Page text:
» What it Computer Programming?
Today, most people don't need to know how a computer works. Most people can simply turn on a computer or a mobile phone and point at some little graphical object on the display, click a button or swipe a finger or two, and the computer does something. An example would be to get weather information from the net and display it. How to interact with or use a computer program is all the average person needs to know.
But what is computer programming? It’s a series of actions a computer follows in a particular manner to carry out some task. Of course it’s a little bit more complicated than that. The person using the computer program may do something unexpected, for example they might enter their name when the computer asked them for their age. The computer program needs to be able to manage these and other expected and unexpected events.
As a computer programmer, your job will be to instruct the computer to do things. Writing software (computer programs) is describing how to do something. In its simplest form, it is similar to writing down the steps it takes to do something - a process, or a series of stages. The lists of instructions that each programmer writes are computer programs, and these instructions manipulate various types of objects, e.g., numbers, words, images, graphics, etc.
An important reason to consider learning about how to program a computer is that the concepts underlying this will be valuable to you, regardless of whether or not you go on to make a career out of it.
To make the computer do something useful, you must give it instructions in either of the following two ways:
- Write a program that tells a computer what to do, step by step.
- Buy a program that someone else has already written that tells the computer what to do.
A program does nothing more than tell the computer how to accept some type of input (such as your name, age, credit card number etc.), manipulate that input, and spit it back out again in some form that humans find useful.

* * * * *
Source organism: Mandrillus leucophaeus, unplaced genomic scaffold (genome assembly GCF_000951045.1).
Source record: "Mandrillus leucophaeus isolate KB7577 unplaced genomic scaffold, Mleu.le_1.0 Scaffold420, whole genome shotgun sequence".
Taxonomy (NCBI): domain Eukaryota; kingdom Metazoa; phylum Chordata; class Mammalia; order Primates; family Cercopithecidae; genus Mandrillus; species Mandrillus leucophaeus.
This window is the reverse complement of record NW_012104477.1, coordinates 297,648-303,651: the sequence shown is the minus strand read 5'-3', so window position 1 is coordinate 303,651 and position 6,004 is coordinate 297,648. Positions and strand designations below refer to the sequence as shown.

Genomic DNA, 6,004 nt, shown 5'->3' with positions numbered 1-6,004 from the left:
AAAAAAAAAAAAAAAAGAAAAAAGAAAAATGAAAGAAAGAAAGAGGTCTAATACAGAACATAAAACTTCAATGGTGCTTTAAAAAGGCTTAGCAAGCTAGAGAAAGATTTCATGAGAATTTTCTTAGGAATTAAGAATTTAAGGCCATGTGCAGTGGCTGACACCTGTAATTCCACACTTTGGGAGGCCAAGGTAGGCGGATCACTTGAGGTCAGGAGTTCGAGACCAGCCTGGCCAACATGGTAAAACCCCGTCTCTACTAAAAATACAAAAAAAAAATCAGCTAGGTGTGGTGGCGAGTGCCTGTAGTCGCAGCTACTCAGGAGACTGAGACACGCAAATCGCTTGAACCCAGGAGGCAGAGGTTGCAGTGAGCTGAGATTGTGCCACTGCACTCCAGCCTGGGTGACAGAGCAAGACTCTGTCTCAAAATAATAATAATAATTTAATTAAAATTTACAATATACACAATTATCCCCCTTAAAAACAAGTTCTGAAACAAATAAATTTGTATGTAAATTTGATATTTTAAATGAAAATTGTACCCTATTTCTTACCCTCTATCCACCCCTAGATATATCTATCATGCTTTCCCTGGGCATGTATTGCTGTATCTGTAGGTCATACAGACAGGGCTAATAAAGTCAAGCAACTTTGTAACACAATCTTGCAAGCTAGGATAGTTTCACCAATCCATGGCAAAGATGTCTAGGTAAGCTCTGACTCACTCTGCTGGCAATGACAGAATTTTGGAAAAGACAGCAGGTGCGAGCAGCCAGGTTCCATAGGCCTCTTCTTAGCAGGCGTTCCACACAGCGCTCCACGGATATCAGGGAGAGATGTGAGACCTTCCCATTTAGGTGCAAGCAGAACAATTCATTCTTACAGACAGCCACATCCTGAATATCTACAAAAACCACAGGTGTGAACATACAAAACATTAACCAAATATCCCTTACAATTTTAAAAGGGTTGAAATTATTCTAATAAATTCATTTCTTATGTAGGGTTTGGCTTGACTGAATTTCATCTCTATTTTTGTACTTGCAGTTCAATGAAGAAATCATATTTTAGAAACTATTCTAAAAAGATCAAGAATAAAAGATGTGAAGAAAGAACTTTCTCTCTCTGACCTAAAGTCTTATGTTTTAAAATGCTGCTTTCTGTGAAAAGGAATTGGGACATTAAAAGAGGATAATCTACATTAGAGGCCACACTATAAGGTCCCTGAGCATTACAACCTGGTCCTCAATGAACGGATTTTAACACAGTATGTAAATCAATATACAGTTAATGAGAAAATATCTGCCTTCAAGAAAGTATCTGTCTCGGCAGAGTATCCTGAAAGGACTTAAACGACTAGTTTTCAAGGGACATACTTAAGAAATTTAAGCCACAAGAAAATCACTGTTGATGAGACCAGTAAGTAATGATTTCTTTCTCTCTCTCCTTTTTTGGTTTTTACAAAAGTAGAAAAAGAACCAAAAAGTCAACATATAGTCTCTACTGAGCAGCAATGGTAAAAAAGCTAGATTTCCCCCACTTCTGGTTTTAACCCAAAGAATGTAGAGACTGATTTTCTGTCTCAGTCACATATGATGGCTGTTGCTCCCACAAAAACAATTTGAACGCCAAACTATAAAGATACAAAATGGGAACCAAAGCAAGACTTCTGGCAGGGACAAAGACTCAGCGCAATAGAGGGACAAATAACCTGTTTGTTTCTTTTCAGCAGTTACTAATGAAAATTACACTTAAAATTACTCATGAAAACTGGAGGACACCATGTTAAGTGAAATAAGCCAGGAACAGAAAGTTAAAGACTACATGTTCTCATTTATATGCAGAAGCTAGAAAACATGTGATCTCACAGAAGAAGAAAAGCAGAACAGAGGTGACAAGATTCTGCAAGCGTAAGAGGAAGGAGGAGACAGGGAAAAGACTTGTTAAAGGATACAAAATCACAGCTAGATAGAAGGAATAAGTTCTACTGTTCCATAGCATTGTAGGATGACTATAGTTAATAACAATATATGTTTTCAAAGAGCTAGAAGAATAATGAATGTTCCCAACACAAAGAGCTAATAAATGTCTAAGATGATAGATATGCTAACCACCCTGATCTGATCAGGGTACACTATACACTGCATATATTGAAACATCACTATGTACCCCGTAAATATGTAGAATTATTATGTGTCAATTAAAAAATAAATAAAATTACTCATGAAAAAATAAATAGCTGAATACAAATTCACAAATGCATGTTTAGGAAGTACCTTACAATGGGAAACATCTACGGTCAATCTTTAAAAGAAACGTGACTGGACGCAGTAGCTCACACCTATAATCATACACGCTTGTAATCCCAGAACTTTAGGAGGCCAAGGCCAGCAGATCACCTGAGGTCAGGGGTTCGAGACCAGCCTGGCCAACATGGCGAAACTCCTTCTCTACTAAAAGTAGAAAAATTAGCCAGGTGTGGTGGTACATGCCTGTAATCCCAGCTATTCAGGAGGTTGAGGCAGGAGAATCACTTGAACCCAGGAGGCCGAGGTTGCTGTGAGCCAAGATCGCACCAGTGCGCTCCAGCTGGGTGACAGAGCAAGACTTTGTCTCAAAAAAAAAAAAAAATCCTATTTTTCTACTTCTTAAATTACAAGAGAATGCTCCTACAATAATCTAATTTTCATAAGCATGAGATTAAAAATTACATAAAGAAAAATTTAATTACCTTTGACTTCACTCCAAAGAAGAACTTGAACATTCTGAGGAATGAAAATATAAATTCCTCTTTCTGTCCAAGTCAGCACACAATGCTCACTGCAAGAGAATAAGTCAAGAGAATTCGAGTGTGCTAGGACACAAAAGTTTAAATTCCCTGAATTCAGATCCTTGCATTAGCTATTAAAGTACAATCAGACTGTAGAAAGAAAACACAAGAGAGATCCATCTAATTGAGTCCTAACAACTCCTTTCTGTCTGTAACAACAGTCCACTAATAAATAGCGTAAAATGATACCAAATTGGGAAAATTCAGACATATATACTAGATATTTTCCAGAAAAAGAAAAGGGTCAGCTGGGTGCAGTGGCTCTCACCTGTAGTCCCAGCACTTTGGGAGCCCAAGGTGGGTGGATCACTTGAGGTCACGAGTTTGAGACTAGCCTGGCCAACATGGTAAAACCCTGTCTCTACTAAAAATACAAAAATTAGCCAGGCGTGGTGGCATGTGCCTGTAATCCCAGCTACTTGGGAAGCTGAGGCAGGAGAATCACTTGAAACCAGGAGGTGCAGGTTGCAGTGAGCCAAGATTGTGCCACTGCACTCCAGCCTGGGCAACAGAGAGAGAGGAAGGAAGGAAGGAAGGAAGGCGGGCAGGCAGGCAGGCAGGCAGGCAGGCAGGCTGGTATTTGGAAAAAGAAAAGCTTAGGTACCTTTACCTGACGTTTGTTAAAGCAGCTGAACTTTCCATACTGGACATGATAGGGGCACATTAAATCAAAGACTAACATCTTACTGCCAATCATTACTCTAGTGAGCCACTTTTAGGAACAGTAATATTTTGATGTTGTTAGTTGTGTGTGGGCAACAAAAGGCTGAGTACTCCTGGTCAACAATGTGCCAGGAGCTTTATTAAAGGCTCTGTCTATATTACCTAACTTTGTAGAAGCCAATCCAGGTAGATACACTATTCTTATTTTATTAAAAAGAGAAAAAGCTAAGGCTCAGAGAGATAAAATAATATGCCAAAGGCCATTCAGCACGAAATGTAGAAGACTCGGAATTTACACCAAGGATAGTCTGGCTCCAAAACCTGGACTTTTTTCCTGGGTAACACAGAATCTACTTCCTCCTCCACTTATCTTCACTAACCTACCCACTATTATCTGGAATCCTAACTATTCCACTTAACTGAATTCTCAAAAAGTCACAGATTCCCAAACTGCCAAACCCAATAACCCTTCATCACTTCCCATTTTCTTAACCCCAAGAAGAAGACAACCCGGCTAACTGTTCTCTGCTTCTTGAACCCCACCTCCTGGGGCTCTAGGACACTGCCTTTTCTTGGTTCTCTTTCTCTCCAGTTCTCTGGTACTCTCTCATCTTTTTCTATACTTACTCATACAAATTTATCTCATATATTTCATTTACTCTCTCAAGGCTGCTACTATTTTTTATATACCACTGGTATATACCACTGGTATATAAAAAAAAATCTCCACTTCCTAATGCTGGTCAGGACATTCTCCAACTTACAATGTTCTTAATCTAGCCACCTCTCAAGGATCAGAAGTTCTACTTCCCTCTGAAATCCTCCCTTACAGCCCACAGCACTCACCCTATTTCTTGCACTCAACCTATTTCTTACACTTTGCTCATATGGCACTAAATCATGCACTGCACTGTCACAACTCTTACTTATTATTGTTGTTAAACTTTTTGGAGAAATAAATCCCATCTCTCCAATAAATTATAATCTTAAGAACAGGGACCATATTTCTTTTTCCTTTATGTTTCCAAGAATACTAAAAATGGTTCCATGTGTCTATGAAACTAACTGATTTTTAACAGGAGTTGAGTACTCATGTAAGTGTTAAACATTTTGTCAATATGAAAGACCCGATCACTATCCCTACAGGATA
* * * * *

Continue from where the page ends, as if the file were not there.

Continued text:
The most difficult aspect of programming is identifying all the small problems that make up the bigger overall problem that you're trying to solve. Computers aren’t clever, they just follow instructions. If the instructions do something clever the computer looks clever. It is your job to provide accurate step-by-step instructions. If you do it well you will make the computer look clever although it’s really you, the programmer, who is clever.
Programming isn’t all that hard, you just need a little imagination and a little persistence and an interest in problem solving. The most common mistake new programmers make is that they get too ambitious and try to write very complex programs. When the programs don’t work they get frustrated and decide it’s too hard. Therefore you should start off with an introductory programming environment such as SIMPLE (Simple Modular Programming Language and Environments). For some simple programming practice you might look at: http://www.simplecodeworks.com/website.html. This is just one of a number of freely available introductory programming environments available free of charge on the web.
When you have gained a little experience and you feel more confident, you might take a look at more advance programming sites such as: http://marshallbrain.com/kids-programming.htm.
As you gain experience in programming you can move onto Java by downloading the free Java SDK and an editor such as jGRASP which you use to work with your Java programs. Java is a great programming language but it can be challenging for beginners to learn on their own. Don’t worry about Java until you feel comfortable with the basic principles of programming first.